In a recent development, an 18-year-old Black student named Darryl George in Texas is facing disciplinary consequences over his dreadlocks. George, a junior at Barbers Hill High School in Mont Belvieu, has been suspended since August 31, and as of October 12, he is being relocated to EPIC, an alternative education program. This move comes as a result of what the school principal claims is “failure to comply” with various campus and classroom rules.
According to the school’s handbook, the Barbers Hill Independent School District has regulations stating that male students cannot have hair that extends beyond the eyebrows, ear lobes, or the top of a T-shirt collar. Additionally, the policy mandates that all students must maintain clean, well-groomed, and geometrical hairstyles without unnatural colors or variations. It’s worth noting that the school does not have a uniform requirement.
The principal, Lance Murphy, stated that George repeatedly violated the school’s previously communicated conduct standards, which prompted the decision to send him to an alternative education program. George’s suspension is expected to last until November 29, after which he may return to regular classroom instruction. However, he will not be allowed back on the high school’s campus until November 30, except for meetings with school administrators regarding his conduct.
George’s family, along with their attorney, disputes the school’s claims that his hairstyle violates the dress code. In response, they have taken legal action. Last month, they filed a formal complaint with the Texas Education Agency and a federal civil rights lawsuit against the state’s governor and attorney general. They allege that these officials failed to enforce a new law designed to prevent discrimination based on hairstyles.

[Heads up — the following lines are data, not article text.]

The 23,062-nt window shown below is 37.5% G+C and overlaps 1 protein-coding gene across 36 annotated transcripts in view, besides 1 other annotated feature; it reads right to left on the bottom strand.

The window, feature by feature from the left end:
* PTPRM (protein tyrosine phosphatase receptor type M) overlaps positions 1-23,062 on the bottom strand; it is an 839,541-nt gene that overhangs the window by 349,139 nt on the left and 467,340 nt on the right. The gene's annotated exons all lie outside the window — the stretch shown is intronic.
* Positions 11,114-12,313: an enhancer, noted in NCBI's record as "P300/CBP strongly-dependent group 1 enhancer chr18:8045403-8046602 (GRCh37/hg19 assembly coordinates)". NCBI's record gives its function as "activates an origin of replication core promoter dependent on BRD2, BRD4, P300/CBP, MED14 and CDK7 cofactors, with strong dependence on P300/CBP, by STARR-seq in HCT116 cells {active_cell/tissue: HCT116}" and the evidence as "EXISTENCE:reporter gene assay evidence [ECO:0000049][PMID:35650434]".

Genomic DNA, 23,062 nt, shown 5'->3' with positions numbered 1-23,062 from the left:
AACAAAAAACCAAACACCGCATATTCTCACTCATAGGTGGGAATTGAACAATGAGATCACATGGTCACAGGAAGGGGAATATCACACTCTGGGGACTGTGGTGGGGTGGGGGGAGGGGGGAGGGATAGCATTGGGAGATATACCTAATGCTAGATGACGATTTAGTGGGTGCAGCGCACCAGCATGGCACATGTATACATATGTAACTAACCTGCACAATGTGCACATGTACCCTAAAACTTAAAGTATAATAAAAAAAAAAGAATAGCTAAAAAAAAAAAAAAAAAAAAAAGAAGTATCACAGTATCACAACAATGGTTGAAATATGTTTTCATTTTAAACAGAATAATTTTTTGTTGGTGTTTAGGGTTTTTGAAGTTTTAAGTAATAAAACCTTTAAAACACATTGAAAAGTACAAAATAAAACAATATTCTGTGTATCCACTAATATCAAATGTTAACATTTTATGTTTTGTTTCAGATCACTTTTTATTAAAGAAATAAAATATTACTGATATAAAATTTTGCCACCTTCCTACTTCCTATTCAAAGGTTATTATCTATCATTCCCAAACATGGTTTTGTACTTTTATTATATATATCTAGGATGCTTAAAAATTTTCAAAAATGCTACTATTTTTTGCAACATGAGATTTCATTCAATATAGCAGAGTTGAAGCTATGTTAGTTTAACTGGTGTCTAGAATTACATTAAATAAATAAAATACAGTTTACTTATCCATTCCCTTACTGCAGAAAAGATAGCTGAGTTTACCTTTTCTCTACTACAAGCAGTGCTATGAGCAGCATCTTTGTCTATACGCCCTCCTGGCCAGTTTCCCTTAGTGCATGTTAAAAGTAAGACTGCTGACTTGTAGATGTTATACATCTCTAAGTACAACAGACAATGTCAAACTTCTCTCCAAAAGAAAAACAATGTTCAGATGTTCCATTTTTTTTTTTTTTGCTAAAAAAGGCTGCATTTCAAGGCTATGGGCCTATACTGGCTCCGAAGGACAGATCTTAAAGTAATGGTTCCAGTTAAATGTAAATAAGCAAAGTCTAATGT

The family’s complaint is grounded in the recently enacted CROWN Act (Create a Respectful and Open World for Natural Hair), which went into effect on September 1. The CROWN Act aims to prohibit discrimination based on hair texture or protective hairstyles, such as Afros, braids, dreadlocks, twists, or Bantu knots. The law applies to both employers and schools and is intended to combat race-based hair discrimination.
While a federal version of the CROWN Act passed in the U.S. House last year, it did not gain approval in the Senate.
In response to this situation, the school district has filed a lawsuit in state district court to seek clarification on whether its dress code regulations limiting hair length for boys violate the CROWN Act. This legal action was initiated in Chambers County, located east of Houston.
This isn’t the first time that Barbers Hill High School has found itself embroiled in controversy related to its dress code. In 2020, the school faced a legal challenge when it required two other Black male students, De’Andre Arnold and Kaden Bradford, to cut their dreadlocks. The families of these students sued the district, and a federal judge ultimately ruled that the school’s hair policy was discriminatory. The ongoing legal battle surrounding these cases played a role in the approval of the Texas CROWN Act. Bradford later returned to the school after the judge’s ruling, while Arnold withdrew from the school.